We can get hung up on, “It’s not that bad, I’ll get through it”. No doubt that you will, but when you’re in a dark hole trying to jump to grab a rope to get out-wouldn’t it be nice to have a step ladder to grab that rope (i.e. medication)? Wouldn’t it be even greater to have someone extend more rope to you (i.e. a partner, friend, family member, therapist, etc.)? Receiving healthy support isn’t an admittance of defeat; it’s conserving energy and taking care of yourself, which indirectly takes care of your newborn, too. If you’re experiencing mood swings, irritability, sadness, anxiety or not getting joy from things you used to or think you should, etc., these are all indicators you could use support to grab that rope.
Who can we ask for support from?
I think it can be helpful for individuals to have support outside of friends and family (i.e. outside of everyone’s opinions). Therefore, if financially possible via private pay or insurance, I’d recommend finding a therapist you connect with. Therapy sessions give you the intentional space and time to check-in with yourself and acknowledge how you’re doing without judgement. A therapist can just listen, if that’s what you need, or be a sounding board to assist brainstorming in how to receive support in areas you’re struggling with.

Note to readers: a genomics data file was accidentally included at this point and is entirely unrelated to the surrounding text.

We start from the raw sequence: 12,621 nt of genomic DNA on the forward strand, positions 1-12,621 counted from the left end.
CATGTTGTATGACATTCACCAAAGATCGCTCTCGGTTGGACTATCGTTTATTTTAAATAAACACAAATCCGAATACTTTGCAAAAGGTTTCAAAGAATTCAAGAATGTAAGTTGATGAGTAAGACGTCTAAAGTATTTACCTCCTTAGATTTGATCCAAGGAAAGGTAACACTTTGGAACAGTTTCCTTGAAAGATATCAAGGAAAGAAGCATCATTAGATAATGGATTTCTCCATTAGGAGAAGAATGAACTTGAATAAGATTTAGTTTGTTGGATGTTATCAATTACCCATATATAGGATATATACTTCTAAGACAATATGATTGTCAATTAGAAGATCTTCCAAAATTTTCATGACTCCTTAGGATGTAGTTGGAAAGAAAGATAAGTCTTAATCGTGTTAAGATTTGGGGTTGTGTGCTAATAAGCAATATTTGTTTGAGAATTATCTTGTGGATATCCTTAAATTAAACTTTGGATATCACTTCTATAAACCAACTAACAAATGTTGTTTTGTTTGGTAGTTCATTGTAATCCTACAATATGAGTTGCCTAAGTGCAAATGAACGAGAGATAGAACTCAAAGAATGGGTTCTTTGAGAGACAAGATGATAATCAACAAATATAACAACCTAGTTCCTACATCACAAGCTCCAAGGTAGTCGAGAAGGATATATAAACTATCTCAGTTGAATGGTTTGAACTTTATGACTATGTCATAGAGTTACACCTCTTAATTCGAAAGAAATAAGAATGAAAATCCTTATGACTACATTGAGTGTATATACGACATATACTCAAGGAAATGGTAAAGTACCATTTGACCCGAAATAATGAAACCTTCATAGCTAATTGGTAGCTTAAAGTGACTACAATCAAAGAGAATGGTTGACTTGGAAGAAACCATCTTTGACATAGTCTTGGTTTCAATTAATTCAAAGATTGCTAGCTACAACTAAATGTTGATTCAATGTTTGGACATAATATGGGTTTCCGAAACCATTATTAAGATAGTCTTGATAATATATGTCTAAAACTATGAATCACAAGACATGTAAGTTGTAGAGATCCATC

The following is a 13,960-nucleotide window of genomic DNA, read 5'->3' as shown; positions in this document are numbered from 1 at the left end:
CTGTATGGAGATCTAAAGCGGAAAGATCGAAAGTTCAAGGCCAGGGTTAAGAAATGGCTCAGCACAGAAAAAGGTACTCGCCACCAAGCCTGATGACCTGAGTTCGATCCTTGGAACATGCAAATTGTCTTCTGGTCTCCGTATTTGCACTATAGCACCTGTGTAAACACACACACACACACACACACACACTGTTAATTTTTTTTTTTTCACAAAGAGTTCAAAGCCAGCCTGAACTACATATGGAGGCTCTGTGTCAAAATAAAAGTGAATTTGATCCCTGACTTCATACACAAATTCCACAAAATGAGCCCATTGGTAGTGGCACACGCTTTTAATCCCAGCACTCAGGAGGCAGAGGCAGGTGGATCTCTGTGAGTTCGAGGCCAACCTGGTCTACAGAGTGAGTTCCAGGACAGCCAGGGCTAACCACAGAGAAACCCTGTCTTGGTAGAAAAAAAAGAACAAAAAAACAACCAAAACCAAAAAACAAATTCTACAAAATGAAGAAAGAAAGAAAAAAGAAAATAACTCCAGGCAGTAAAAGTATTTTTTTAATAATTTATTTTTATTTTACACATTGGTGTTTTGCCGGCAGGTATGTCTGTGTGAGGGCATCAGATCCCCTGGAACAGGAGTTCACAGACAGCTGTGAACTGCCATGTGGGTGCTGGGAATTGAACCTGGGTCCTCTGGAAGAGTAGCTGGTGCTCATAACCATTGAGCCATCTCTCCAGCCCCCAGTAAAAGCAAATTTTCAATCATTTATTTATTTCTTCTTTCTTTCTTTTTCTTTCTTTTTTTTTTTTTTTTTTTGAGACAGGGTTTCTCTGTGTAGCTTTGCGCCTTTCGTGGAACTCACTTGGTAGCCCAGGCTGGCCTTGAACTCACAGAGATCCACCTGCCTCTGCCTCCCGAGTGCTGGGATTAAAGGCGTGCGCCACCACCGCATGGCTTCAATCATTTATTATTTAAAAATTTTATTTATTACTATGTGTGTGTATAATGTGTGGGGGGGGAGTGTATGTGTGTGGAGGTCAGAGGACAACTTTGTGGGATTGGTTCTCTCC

There are also postpartum depression support groups to know that you’re not alone. These can vary and change, but ideally your OBGYN or a therapist can find referrals for you for a group.
Many women may know they need support, but it can be hard to ask for it. What are ways to make it easier to ask for support?
Sometimes it’s hard to ask for support. The antidote to this is having self-compassion and giving yourself permission to be human and have needs. Having self-compassion can be difficult, so as a starter I often ask clients to think of how they would show compassion for a friend. If you knew your friend was struggling and needed additional support right now and was struggling to ask for it, what would you be telling them? The answer is often a resounding, “You deserve support! There’s no shame in asking for it.”
With partners (or anyone who you’re receiving support from), we might start off coming in hot while asking for support. For example, “I’m doing X, Y, Z, and I can’t do it anymore!” This is understandable given what major life transition is happening, but realistically it might put your partner (or whoever) on the defense and not set them up for success supporting you. I’d suggest stating a positive need along with a gentle start-up while asking for support. It might sound like, “This is really hard for me to ask. I know you’re doing X to support me, and I’m still struggling with Y. Can we talk about what it might look like for support with Y? This is what I think might help…”
This is all really helpful, Casie. Do you have any final words of encouragement?
You’re going through a major life transition, of course you need support. You deserve it. When you advocate for support for yourself, you’re also advocating for better support for your child. You both deserve that.
Want to read more about life after baby? Check out more of our articles here.